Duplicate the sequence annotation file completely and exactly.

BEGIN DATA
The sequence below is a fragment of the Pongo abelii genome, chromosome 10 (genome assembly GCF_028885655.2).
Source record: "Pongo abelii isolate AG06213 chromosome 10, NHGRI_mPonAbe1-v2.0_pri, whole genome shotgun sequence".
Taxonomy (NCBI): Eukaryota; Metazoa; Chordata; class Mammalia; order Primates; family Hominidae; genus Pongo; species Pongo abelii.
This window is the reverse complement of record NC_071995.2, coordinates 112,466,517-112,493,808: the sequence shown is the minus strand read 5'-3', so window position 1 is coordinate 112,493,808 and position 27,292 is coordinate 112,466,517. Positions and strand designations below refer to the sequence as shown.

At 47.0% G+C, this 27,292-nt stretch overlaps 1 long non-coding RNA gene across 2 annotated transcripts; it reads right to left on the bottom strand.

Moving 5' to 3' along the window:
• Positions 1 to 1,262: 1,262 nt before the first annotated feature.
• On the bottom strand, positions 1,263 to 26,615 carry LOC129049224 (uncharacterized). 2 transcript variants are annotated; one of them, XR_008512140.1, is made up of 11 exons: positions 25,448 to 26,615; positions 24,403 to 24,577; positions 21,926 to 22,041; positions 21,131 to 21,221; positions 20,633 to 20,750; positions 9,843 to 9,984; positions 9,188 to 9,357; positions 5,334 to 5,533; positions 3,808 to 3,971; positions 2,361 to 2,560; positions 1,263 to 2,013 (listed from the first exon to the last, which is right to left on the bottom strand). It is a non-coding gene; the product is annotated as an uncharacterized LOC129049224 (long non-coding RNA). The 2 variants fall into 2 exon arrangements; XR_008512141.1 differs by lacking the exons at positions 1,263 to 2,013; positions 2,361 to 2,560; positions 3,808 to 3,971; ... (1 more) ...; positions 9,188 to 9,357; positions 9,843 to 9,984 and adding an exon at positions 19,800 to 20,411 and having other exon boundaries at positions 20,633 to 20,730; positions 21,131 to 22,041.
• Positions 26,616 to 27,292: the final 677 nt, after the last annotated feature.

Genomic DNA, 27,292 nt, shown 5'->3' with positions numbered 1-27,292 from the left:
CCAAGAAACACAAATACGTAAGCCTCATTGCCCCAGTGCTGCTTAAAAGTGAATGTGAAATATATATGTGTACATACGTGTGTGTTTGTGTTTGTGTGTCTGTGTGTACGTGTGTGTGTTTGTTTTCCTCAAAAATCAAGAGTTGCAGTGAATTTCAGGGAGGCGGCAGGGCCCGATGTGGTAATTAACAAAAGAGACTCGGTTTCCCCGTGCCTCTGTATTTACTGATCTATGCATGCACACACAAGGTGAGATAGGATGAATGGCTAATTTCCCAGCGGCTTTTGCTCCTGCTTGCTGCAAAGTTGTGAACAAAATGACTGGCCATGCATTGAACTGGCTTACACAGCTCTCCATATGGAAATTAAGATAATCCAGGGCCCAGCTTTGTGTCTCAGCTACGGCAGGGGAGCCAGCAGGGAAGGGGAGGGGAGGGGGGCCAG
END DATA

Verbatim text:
The sequence below is a fragment of the Pongo abelii genome, chromosome 10 (genome assembly GCF_028885655.2).
Source record: "Pongo abelii isolate AG06213 chromosome 10, NHGRI_mPonAbe1-v2.0_pri, whole genome shotgun sequence".
Taxonomy (NCBI): Eukaryota; Metazoa; Chordata; class Mammalia; order Primates; family Hominidae; genus Pongo; species Pongo abelii.
This window is the reverse complement of record NC_071995.2, coordinates 112,466,517-112,493,808: the sequence shown is the minus strand read 5'-3', so window position 1 is coordinate 112,493,808 and position 27,292 is coordinate 112,466,517. Positions and strand designations below refer to the sequence as shown.

At 47.0% G+C, this 27,292-nt stretch overlaps 1 long non-coding RNA gene across 2 annotated transcripts; it reads right to left on the bottom strand.

Moving 5' to 3' along the window:
• Positions 1 to 1,262: 1,262 nt before the first annotated feature.
• On the bottom strand, positions 1,263 to 26,615 carry LOC129049224 (uncharacterized). 2 transcript variants are annotated; one of them, XR_008512140.1, is made up of 11 exons: positions 25,448 to 26,615; positions 24,403 to 24,577; positions 21,926 to 22,041; positions 21,131 to 21,221; positions 20,633 to 20,750; positions 9,843 to 9,984; positions 9,188 to 9,357; positions 5,334 to 5,533; positions 3,808 to 3,971; positions 2,361 to 2,560; positions 1,263 to 2,013 (listed from the first exon to the last, which is right to left on the bottom strand). It is a non-coding gene; the product is annotated as an uncharacterized LOC129049224 (long non-coding RNA). The 2 variants fall into 2 exon arrangements; XR_008512141.1 differs by lacking the exons at positions 1,263 to 2,013; positions 2,361 to 2,560; positions 3,808 to 3,971; ... (1 more) ...; positions 9,188 to 9,357; positions 9,843 to 9,984 and adding an exon at positions 19,800 to 20,411 and having other exon boundaries at positions 20,633 to 20,730; positions 21,131 to 22,041.
• Positions 26,616 to 27,292: the final 677 nt, after the last annotated feature.

Genomic DNA, 27,292 nt, shown 5'->3' with positions numbered 1-27,292 from the left:
CCAAGAAACACAAATACGTAAGCCTCATTGCCCCAGTGCTGCTTAAAAGTGAATGTGAAATATATATGTGTACATACGTGTGTGTTTGTGTTTGTGTGTCTGTGTGTACGTGTGTGTGTTTGTTTTCCTCAAAAATCAAGAGTTGCAGTGAATTTCAGGGAGGCGGCAGGGCCCGATGTGGTAATTAACAAAAGAGACTCGGTTTCCCCGTGCCTCTGTATTTACTGATCTATGCATGCACACACAAGGTGAGATAGGATGAATGGCTAATTTCCCAGCGGCTTTTGCTCCTGCTTGCTGCAAAGTTGTGAACAAAATGACTGGCCATGCATTGAACTGGCTTACACAGCTCTCCATATGGAAATTAAGATAATCCAGGGCCCAGCTTTGTGTCTCAGCTACGGCAGGGGAGCCAGCAGGGAAGGGGAGGGGAGGGGGGCCAG